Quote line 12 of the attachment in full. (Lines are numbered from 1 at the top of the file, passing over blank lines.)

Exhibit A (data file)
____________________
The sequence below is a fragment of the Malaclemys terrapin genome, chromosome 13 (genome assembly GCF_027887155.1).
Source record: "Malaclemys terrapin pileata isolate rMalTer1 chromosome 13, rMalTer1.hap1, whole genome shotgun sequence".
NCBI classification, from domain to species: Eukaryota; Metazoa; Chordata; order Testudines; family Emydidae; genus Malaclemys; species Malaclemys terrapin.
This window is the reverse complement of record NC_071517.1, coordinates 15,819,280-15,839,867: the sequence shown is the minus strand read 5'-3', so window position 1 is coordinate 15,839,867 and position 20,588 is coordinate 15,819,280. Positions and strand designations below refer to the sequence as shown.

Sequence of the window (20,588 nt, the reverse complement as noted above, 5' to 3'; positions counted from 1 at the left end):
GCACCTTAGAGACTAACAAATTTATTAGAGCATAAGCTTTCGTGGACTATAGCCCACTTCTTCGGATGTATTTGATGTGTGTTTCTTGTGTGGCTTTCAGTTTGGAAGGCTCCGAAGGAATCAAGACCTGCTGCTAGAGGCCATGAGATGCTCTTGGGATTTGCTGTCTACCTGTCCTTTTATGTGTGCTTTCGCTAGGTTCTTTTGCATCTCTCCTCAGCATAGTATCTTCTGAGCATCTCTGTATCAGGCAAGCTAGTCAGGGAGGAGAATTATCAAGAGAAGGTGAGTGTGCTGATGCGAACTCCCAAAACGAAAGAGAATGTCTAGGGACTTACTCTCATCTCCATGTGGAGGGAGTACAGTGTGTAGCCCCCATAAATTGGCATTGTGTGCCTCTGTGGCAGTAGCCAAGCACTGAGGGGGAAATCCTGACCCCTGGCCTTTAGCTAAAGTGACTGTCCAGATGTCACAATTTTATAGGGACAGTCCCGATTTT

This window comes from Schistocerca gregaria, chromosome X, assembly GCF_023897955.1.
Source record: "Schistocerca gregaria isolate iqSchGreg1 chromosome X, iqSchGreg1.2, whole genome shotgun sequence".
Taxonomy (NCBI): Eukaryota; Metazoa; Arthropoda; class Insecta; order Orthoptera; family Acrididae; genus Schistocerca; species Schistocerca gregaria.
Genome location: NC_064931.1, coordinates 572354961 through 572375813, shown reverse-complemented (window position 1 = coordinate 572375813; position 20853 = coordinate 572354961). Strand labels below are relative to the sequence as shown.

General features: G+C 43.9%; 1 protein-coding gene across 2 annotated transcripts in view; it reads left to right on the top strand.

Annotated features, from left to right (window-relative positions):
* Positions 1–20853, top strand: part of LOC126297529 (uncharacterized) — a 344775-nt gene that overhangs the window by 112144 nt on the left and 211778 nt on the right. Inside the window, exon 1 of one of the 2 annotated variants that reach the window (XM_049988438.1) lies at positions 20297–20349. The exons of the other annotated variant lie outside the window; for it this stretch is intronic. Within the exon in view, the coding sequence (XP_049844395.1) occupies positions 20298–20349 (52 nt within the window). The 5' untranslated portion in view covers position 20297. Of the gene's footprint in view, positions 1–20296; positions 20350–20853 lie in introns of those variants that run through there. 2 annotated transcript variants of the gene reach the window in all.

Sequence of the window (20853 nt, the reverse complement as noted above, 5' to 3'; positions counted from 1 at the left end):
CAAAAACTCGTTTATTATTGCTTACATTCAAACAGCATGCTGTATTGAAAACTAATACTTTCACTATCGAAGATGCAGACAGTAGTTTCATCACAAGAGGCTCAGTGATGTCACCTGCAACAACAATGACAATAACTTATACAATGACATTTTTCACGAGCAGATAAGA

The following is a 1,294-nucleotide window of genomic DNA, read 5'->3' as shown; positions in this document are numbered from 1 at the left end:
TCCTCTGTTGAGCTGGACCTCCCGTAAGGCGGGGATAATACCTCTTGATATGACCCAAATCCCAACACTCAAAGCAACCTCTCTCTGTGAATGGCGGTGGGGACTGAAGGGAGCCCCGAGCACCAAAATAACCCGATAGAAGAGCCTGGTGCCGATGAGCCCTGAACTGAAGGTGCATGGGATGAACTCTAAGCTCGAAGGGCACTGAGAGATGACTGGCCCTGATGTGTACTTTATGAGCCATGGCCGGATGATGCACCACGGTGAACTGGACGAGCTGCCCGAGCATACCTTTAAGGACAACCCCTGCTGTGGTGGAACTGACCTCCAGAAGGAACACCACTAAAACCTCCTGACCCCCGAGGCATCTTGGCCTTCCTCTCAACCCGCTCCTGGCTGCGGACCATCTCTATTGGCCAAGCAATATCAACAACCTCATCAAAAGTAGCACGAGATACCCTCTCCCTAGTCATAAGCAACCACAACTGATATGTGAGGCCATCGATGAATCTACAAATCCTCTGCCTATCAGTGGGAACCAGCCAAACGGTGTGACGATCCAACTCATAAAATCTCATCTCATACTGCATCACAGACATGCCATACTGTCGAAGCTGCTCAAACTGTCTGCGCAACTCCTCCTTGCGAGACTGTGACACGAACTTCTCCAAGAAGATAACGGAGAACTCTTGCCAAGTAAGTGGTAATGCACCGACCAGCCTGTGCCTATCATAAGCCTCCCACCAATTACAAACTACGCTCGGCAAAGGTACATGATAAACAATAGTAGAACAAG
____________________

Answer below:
Annotated features, from left to right (window-relative positions):